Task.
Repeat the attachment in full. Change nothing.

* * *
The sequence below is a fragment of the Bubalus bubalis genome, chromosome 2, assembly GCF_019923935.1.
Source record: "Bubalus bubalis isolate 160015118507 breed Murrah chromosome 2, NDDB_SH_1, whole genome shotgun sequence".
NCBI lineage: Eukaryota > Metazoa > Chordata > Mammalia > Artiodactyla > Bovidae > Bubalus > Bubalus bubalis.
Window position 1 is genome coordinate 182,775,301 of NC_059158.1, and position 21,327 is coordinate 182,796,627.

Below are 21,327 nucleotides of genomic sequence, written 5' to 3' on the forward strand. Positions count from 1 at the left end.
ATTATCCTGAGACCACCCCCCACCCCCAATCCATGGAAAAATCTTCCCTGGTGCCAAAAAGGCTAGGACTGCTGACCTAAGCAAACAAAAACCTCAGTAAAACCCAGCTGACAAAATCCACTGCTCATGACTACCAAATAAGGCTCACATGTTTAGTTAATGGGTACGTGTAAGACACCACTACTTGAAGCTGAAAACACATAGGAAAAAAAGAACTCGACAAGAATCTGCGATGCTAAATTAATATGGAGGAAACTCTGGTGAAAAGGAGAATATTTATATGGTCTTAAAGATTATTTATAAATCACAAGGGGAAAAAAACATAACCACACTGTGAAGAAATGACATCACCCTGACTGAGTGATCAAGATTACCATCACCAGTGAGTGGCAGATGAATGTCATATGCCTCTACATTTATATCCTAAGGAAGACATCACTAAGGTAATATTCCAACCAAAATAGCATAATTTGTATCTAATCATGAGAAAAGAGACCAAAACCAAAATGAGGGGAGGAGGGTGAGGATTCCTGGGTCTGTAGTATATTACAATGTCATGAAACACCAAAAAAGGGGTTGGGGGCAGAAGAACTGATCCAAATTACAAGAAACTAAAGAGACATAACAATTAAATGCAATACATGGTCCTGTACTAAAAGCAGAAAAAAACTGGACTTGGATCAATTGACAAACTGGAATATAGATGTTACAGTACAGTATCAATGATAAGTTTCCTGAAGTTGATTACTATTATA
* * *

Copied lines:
The sequence below is a fragment of the Bubalus bubalis genome, chromosome 2, assembly GCF_019923935.1.
Source record: "Bubalus bubalis isolate 160015118507 breed Murrah chromosome 2, NDDB_SH_1, whole genome shotgun sequence".
NCBI lineage: Eukaryota > Metazoa > Chordata > Mammalia > Artiodactyla > Bovidae > Bubalus > Bubalus bubalis.
Window position 1 is genome coordinate 182,775,301 of NC_059158.1, and position 21,327 is coordinate 182,796,627.

Below are 21,327 nucleotides of genomic sequence, written 5' to 3' on the forward strand. Positions count from 1 at the left end.
ATTATCCTGAGACCACCCCCCACCCCCAATCCATGGAAAAATCTTCCCTGGTGCCAAAAAGGCTAGGACTGCTGACCTAAGCAAACAAAAACCTCAGTAAAACCCAGCTGACAAAATCCACTGCTCATGACTACCAAATAAGGCTCACATGTTTAGTTAATGGGTACGTGTAAGACACCACTACTTGAAGCTGAAAACACATAGGAAAAAAAGAACTCGACAAGAATCTGCGATGCTAAATTAATATGGAGGAAACTCTGGTGAAAAGGAGAATATTTATATGGTCTTAAAGATTATTTATAAATCACAAGGGGAAAAAAACATAACCACACTGTGAAGAAATGACATCACCCTGACTGAGTGATCAAGATTACCATCACCAGTGAGTGGCAGATGAATGTCATATGCCTCTACATTTATATCCTAAGGAAGACATCACTAAGGTAATATTCCAACCAAAATAGCATAATTTGTATCTAATCATGAGAAAAGAGACCAAAACCAAAATGAGGGGAGGAGGGTGAGGATTCCTGGGTCTGTAGTATATTACAATGTCATGAAACACCAAAAAAGGGGTTGGGGGCAGAAGAACTGATCCAAATTACAAGAAACTAAAGAGACATAACAATTAAATGCAATACATGGTCCTGTACTAAAAGCAGAAAAAAACTGGACTTGGATCAATTGACAAACTGGAATATAGATGTTACAGTACAGTATCAATGATAAGTTTCCTGAAGTTGATTACTATTATA